Nav: Home

GPM analyzes rainfall in Bahamas from potential Tropical Cyclone 9

September 13, 2019

As the Bahamas continue to recover from Category 5 hurricane Dorian, a new developing tropical cyclone is bringing additional rainfall to an already soaked area.

The Global Precipitation Measurement mission or GPM core satellite provided a look at those rainfall rates occurring in Potential Tropical Cyclone Nine, located over the Bahamas.

Potential Tropical Cyclone 9 developed around 5 p.m. EDT on Thursday, Sept. 12. At 11 a.m. EDT on Sept. 13, the depression triggered watches and warnings from NOAA's National Hurricane Center. A Tropical Storm Warning is in effect for the northwestern Bahamas excluding Andros Island and a Tropical Storm Watch is in effect from Jupiter Inlet to the Flagler-Volusia County line, Fla.

Watches and warnings are already in effect. A Tropical Storm Warning is in effect for the northwestern Bahamas excluding Andros Island and a Tropical Storm Watch is in effect from Jupiter Inlet to Flagler-Volusia County line, Fla.

The GPM or Global Precipitation Measurement mission's core satellite passed over Tropical Depression 9 on Sept. 13 at 2:26 a.m. EDT (0726 UTC). GPM found the heaviest rainfall northwest of the center where it was falling at a rate of over 40 mm (about 1.6 inch) per hour. GPM is a joint mission between NASA and the Japan Aerospace Exploration Agency, JAXA.

NOAA's National Hurricane Center noted at 2 p.m. EDT (1800 UTC), the disturbance was centered near latitude 25.4 degrees north and longitude 74.2 degrees west. The system is expected to resume a slow motion toward the northwest and north-northwest later in the day. Maximum sustained winds are near 30 mph (45 kph) with higher gusts. The disturbance is forecast to become a tropical depression or a tropical storm later today or Saturday.

The potential tropical cyclone is expected to produce total rainfall accumulations through Sunday in the Bahamas of up to 2 to 4 inches, with isolated maximum amounts 6 inches. The U.S. Southeast Coast from central Florida into South Carolina can expect from 2 to 4 inches.

On the forecast track, the system is anticipated to move across the central and northwestern Bahamas today, and along or near the east coast of Florida Saturday and Saturday night.

For updated forecasts, visit: http://www.nhc.noaa.gov
-end-


NASA/Goddard Space Flight Center

Related Tropical Storm Articles:

NASA looks at rainfall from Tropical Storm Dora
Now a tropical storm, Hurricane Dora has been skirting southwestern Mexico's coast since it formed and has transported tropical moisture onshore that has produced some heavy rain showers.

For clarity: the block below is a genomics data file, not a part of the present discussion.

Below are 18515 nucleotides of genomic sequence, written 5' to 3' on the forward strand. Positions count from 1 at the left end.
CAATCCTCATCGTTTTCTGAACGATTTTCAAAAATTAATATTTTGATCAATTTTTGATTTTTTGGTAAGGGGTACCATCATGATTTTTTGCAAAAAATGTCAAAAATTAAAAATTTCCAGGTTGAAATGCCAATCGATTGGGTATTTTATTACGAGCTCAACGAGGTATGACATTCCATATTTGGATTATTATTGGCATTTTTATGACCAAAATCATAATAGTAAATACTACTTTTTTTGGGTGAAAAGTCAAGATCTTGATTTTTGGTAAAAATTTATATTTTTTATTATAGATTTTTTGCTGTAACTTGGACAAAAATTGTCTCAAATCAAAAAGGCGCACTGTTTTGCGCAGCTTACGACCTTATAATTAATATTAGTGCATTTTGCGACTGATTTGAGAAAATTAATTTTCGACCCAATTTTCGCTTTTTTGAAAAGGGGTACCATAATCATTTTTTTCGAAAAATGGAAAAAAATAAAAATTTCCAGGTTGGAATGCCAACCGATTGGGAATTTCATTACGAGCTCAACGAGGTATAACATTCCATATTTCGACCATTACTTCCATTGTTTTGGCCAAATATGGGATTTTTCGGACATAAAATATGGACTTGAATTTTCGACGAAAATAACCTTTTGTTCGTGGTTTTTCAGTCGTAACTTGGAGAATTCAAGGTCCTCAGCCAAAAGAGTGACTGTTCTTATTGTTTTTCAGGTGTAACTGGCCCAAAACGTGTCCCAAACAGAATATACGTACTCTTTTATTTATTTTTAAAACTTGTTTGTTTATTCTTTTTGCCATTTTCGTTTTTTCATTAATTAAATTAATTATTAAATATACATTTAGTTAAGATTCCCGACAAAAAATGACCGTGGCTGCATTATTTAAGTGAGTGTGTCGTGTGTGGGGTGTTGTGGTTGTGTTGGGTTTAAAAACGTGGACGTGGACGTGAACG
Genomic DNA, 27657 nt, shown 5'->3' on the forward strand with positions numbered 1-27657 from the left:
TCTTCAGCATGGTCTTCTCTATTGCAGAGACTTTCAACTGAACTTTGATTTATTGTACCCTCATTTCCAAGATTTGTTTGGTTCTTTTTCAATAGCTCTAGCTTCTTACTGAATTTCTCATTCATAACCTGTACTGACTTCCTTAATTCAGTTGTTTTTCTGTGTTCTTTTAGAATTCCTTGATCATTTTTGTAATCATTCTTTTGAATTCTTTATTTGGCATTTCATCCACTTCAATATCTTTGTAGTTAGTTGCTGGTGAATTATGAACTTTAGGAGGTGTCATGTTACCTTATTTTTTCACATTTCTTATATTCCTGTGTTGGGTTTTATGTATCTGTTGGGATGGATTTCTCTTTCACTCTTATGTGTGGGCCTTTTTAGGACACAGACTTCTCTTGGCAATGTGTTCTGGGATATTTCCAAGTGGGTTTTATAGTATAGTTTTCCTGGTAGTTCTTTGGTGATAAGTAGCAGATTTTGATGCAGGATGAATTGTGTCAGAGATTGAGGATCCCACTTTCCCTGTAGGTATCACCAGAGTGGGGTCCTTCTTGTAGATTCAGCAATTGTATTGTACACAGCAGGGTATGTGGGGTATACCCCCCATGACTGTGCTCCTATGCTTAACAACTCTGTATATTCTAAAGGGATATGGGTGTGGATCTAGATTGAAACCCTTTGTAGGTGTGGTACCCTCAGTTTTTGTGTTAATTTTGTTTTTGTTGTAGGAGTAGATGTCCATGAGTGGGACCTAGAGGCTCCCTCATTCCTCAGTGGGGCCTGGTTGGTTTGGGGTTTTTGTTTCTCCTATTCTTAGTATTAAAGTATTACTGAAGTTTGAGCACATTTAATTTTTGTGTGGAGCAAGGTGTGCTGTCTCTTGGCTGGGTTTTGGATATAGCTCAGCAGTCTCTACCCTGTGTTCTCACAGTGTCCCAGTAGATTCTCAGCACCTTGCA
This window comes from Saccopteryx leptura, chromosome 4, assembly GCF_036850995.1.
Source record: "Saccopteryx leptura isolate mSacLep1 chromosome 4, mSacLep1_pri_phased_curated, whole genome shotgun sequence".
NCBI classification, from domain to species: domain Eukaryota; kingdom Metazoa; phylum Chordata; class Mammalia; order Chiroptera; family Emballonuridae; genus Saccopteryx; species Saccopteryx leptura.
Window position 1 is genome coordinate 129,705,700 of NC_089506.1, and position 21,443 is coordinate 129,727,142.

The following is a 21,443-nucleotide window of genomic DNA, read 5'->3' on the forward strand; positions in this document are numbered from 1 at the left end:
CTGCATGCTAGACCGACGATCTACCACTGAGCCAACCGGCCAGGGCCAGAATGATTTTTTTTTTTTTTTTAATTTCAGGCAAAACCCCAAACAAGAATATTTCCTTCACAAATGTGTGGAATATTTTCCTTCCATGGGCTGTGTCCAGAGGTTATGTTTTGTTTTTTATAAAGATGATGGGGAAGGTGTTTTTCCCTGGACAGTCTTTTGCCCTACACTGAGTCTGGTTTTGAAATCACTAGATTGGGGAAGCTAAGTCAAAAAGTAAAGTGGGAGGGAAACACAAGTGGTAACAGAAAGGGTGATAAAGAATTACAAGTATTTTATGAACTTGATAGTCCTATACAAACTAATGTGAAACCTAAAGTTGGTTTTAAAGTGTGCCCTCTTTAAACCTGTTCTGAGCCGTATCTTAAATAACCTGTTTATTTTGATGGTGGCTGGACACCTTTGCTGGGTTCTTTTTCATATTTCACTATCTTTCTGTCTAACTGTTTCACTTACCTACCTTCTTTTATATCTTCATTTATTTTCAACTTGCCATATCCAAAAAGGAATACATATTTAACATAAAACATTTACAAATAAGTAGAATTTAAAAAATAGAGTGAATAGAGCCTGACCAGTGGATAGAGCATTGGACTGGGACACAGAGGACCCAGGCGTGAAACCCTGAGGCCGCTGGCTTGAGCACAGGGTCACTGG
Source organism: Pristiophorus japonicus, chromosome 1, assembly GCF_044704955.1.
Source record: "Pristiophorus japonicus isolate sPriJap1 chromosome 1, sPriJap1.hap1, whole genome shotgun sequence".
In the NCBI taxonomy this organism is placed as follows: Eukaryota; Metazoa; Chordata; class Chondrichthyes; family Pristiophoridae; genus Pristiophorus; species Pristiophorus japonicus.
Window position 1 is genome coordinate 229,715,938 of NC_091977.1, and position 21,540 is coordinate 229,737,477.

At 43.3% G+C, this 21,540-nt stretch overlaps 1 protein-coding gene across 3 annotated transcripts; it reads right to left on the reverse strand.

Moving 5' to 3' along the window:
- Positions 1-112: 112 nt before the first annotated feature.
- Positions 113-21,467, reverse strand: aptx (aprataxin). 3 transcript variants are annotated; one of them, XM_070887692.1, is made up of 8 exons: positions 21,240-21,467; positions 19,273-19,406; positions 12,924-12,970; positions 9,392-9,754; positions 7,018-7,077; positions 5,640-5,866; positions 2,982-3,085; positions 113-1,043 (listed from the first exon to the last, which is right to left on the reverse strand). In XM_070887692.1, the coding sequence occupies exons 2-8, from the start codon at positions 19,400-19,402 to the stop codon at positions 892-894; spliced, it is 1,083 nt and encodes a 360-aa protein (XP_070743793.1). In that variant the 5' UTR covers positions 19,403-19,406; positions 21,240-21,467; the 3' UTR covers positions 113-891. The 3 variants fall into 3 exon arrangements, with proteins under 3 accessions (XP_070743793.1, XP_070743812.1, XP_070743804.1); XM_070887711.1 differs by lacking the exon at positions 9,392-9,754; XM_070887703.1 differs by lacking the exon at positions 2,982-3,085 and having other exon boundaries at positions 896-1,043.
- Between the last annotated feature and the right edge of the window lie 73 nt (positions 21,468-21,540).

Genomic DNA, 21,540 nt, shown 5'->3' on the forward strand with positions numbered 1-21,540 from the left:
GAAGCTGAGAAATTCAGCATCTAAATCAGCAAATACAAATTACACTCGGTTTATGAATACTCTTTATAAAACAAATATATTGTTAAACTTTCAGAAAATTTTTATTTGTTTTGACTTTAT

NASA examines potential tropical or sub-tropical storm affecting Gulf states
NASA's Global Precipitation Measurement mission or GPM core satellite passed over a developing low pressure area in the Gulf of Mexico and gathered two days of rainfall and storm height information.
NASA spots sub-tropical storm 11S still swirling
Once a tropical storm, now a sub-tropical storm, the remnants of the tropical low pressure area formerly known as 11S was spotted by NASA's Aqua satellite, still spinning in the Southern Indian Ocean.
Tropical Storm Meari forecast to intensify
Tropical Storm Meari is currently located 331 miles north of Ulithi which is an atoll in the Caroline Islands of the western Pacific Ocean.
NASA sees Tropical Storm Nicole going 'extra-tropical'
Tropical Storm Nicole was becoming extra-tropical when the NASA-NOAA Suomi NPP satellite passed over it from space and captured a visible picture of the storm.
More Tropical Storm News and Tropical Storm Current Events

Best Science Podcasts 2019

We have hand picked the best science podcasts for 2019. Sit back and enjoy new science podcasts updated daily from your favorite science news services and scientists.
Now Playing: TED Radio Hour

Anthropomorphic
Do animals grieve? Do they have language or consciousness? For a long time, scientists resisted the urge to look for human qualities in animals. This hour, TED speakers explore how that is changing. Guests include biological anthropologist Barbara King, dolphin researcher Denise Herzing, primatologist Frans de Waal, and ecologist Carl Safina.
Now Playing: Science for the People

#534 Bacteria are Coming for Your OJ
What makes breakfast, breakfast? Well, according to every movie and TV show we've ever seen, a big glass of orange juice is basically required. But our morning grapefruit might be in danger. Why? Citrus greening, a bacteria carried by a bug, has infected 90% of the citrus groves in Florida. It's coming for your OJ. We'll talk with University of Maryland plant virologist Anne Simon about ways to stop the citrus killer, and with science writer and journalist Maryn McKenna about why throwing antibiotics at the problem is probably not the solution. Related links: A Review of the Citrus Greening...